Not that this is a diss on him, as he seems to be a cool dude.
But you got me even more curious on the stories you’re forced to cut out. 😉
Oh come on…
This is hardly “another Ryan Holiday article.”
Yes, he’s in it, but there’s so much more meat to this article than that.
You’re talking about the triggers that make articles go viral, right? I just thought that way when you start name-dropping Ryan Holiday.
I watched his interview over at The Rise To The Top. He seems like a very smart cookie. I’ll definitely be picking up his book to get some tips (but using it ethically).
I like how you’ve explained it in the post. I actually wrote a post recently which I hoped would annoy hunters and have animal rights people agreeing with me. I never showed it to the hunters so maybe I should lol.
Sometimes you have to add a little fuel into the fire…
I love how insightful your articles are Derek. I definitely agree that emotions trigger reaction, debate and discourse- totally true. But, how does a small business apply those triggers to their business without seeming crazy? Let’s say the guy down the road sells luxury sweets to luxurious people, how does he create triggers to increase sales or attract more customers? Can emotional triggers work for every kind of business or just a few?
Right now any person who sells luxury suites could write a post challenging the thought ” Do you really deserve that expensive suite after all didn’t someone else build the business that allowed you to purchase that?” That is pretty controversial at the moment.
uh oh, politics.
I believe Emotional triggers work everywhere, for sure. You just have to hit the right triggers at the right time…
You should read the article about how to craft contagious contenet right here:
Are YOU pumping things up to pimp another course?
If so, I want in.
Only Problem: I’m unable to follow you through every (or even most) email series or posts.
So how’s about short circuiting the warm up.
And send me a direct link to sign.
Because I’ve already made a decision – months & months ago – that you are one of the new shakers & movers.
And I missed out on your last offer because of urgent family medical needs: did not hear in time.
I aim to steal as much as I can from you. Paying of course.
Yah man, your the man. So send me the sign up link/pg/info.
Why thank you Jared :-).
No, this isn’t part of a course launch. This was just another great article here on Social Triggers.
(Notice how I call my own articles great… weird. haha)
I’m working with a company called The RooSport and I trying to come up with something like the “Outrage + Controversy = Massive Traffic”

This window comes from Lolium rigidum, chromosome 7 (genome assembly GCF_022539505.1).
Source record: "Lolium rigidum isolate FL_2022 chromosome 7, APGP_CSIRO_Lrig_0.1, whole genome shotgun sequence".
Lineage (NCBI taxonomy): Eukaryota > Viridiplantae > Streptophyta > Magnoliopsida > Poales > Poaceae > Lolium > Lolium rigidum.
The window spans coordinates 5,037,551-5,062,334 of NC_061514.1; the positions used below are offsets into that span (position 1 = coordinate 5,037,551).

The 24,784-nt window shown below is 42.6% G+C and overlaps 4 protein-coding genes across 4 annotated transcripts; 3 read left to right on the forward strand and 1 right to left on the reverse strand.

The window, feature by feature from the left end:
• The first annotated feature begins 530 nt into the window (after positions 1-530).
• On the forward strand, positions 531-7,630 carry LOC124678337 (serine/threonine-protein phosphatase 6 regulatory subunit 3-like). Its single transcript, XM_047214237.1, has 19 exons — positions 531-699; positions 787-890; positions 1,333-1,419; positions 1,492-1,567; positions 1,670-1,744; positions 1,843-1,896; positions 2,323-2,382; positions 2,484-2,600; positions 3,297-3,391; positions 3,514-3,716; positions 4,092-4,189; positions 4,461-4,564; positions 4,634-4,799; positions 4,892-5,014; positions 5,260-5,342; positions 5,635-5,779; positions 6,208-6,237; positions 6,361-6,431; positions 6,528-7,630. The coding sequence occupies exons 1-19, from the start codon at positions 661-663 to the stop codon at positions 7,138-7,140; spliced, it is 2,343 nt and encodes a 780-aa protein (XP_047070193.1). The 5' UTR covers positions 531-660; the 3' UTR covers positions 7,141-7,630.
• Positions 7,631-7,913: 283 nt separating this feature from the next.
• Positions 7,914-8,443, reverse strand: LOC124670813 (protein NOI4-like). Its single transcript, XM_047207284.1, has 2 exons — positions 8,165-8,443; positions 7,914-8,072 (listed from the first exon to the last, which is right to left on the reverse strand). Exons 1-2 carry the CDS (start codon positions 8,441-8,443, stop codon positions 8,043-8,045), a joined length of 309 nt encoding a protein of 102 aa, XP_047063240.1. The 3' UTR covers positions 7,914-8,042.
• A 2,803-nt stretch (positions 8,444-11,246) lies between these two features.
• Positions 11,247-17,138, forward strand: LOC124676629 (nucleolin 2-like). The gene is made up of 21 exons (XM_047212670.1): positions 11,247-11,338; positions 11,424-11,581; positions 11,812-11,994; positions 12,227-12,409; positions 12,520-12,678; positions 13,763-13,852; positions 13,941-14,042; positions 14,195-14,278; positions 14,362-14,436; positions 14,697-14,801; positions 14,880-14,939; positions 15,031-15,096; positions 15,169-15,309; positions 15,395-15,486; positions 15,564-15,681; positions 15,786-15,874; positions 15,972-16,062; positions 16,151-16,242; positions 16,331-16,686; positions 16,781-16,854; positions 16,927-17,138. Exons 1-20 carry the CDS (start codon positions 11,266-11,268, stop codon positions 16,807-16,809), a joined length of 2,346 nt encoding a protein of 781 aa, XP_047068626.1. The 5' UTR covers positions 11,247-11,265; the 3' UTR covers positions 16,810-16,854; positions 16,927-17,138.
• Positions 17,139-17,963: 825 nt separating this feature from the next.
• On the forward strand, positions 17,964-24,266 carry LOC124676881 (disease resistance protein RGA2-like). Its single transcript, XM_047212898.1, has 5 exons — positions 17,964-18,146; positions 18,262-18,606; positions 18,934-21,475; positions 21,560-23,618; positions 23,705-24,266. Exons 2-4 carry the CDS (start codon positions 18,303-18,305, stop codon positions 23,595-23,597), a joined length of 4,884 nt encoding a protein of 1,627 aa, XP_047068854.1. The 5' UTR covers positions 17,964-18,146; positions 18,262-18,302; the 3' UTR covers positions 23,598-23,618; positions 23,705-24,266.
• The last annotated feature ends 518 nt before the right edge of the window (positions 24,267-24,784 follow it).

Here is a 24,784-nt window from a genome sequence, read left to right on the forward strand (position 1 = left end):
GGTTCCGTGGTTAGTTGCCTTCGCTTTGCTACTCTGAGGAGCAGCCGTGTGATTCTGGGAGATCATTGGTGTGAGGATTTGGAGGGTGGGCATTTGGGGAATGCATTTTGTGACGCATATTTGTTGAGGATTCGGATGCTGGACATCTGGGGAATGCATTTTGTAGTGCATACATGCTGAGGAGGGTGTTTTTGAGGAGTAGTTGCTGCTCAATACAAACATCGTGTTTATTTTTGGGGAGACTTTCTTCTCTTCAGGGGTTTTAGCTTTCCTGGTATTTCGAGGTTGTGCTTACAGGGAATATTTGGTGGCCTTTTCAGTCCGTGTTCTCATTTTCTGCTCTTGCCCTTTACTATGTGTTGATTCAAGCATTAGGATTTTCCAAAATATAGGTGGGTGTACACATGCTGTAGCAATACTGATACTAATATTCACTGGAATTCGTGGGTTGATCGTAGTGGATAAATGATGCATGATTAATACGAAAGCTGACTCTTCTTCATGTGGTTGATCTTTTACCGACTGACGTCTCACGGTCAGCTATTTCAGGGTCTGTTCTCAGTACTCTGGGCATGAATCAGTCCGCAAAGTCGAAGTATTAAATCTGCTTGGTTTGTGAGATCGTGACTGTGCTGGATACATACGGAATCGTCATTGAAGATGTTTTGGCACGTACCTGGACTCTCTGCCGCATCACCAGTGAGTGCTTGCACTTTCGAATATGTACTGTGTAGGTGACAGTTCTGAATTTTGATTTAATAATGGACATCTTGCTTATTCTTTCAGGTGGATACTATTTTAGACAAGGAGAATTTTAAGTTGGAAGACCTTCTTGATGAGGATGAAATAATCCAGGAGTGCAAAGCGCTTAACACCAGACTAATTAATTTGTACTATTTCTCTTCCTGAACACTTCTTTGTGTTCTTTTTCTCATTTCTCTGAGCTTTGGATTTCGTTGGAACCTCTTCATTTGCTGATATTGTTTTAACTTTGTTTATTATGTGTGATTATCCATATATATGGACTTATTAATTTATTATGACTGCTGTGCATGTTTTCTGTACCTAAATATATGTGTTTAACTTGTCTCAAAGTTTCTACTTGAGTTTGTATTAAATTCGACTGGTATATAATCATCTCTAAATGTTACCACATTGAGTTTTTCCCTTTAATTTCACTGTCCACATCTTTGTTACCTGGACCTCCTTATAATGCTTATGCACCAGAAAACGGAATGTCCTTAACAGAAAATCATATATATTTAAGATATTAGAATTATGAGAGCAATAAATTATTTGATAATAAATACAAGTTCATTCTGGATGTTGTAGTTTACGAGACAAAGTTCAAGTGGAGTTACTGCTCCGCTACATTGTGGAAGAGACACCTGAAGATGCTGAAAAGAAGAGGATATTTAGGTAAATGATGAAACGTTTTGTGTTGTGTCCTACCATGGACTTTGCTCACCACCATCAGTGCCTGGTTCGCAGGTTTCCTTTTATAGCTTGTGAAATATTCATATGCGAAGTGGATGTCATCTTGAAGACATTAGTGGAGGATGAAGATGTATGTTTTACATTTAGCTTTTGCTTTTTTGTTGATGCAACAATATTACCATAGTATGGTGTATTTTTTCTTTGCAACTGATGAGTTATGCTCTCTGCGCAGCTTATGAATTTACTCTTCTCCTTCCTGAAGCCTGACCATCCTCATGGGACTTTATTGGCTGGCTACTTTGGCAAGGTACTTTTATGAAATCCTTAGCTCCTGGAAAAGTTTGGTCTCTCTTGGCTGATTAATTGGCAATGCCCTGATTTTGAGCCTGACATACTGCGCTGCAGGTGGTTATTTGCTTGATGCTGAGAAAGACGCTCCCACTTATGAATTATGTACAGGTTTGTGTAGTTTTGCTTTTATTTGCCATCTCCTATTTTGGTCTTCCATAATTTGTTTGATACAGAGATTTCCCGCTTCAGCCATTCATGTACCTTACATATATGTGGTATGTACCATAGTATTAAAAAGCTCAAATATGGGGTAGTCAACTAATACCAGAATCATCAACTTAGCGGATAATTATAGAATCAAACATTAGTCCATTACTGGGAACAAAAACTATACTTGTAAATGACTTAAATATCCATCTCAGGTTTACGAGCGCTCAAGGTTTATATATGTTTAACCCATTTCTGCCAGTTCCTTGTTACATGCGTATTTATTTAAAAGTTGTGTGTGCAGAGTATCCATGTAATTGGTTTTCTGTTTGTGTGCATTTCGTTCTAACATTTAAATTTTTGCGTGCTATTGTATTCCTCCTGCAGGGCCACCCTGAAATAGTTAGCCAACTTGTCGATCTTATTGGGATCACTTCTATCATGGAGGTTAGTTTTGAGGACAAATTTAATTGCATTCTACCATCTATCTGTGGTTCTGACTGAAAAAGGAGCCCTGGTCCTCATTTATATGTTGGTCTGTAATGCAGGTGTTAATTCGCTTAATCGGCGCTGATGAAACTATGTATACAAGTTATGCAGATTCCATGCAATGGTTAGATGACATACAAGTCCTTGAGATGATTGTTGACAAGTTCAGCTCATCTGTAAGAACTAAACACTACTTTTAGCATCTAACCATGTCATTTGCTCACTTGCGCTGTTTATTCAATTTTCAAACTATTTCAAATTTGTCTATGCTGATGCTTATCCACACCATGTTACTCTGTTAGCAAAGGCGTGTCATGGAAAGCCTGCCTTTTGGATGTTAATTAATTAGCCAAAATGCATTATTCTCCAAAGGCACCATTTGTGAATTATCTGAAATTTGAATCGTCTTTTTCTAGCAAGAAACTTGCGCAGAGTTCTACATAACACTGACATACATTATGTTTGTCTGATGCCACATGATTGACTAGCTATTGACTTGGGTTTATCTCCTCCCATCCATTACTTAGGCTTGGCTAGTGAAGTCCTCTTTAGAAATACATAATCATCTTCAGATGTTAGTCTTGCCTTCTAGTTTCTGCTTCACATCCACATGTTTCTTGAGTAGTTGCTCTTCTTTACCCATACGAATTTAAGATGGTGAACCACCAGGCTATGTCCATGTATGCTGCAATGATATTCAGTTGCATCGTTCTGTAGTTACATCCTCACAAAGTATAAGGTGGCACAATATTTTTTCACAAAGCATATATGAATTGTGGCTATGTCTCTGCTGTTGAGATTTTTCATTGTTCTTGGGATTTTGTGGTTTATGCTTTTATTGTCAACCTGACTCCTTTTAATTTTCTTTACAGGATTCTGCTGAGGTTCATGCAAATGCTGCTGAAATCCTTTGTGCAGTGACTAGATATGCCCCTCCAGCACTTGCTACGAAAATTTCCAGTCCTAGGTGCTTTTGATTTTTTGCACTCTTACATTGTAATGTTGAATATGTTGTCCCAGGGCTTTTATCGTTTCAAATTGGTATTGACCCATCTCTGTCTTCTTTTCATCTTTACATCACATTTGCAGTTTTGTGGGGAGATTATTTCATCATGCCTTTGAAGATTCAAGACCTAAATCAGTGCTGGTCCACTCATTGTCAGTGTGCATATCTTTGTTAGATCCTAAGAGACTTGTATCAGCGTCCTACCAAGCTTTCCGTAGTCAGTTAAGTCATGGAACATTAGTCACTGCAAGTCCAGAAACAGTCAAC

Their main competitor is the iFitness Belt (A running belt that holds water bottles, keys, etc.)…hence our slogan, “Go Beltless.” Our product is an attachable, magnetic running pocket.
Anybody out there got some thoughts, feedback or suggestions as to how I might be able to execute on this?
Here’s a thought, for the best idea, I’ll send you a RooSport (Shipping included).
Thanks again and I look forward to seeing what this vibrant community can come up with.
Oh, I almost forgot. To let me know about your idea, simply post it on their Facebook Page here: http://www.Facebook.com/roosport/
Thanks again for your help!
I look forward to seeing what great ideas you all come up with to help this amazing, female entrepreneur!
Derek brilliant blog post thanks for sharing. My thoughts are that you really have to be an opinionated type of person to pull this off adequately especially in the women’s market. Many people steer clear of controversy especially those in the warm and fuzzy niches.
But for those who are bloggers and their thoughts are very opinionated and focused on getting comments and feedback for a living, I think it is a brilliant strategy.
My question is how much of this controversial traffic is targeted valuable paying traffic and how much is just one off visitors. And is the strategy just to get higher Google ranking and credibility for your content and blog?
And what type of credibility are you getting? – Not all media is good media exposure for a brand when it is controversial. Got to make sure it is having a positive impact on your brand outside of Google ranking and traffic.
Great blog – food for thought that is for sure.
I look at it like this…
When you’re building a blog, you need to generate traffic spikes as often as possible.
Even if it’s untargeted, those traffic spikes help build the authority of your domain name, helping you rank higher and just get more brand awareness.
Does it convert the best? Not all the time, but it’s definitely worth it.
With regards to being opinionated…
Someone once asked me “Derek, why do you always have such strong opinions on everything?”
And I simply replied “It’s not that I have strong opinions on everything, it’s that I only talk about things I have strong opinions on.”
The same applies to blogging / outrage / and controversies.
You don’t run around creating problems for no reason. You only do it when you truly support what you’re saying.
Ryan’s book comes out today – was this part of a promotion?
I’m writing about it because I want to write about it :-).
In order to write stuff that you know will make some people really angry… you have to be willing to be hated. Do you have any advice on dealing with that? I have no problem stating my opinions, but I know things aren’t black and white, so I try not to speak in the absolutes that are probably necessary to get enough people outraged.
It would be easy if I just cover the news… lots of stuff to be outraged about, but it seems like it is more effective if the guru / expert is the one to take a strong, controversial stance.
Gotta realize one thing…
If people are going to hate you, they’re going to hate you.
You can’t really stop it.
And when you present balanced arguments… for the sake of being balanced… you’re actually hurting your chances of finding the people who truly resonate with whatever you’re trying to get them to do.
Building an audience is more about exclusion than inclusion.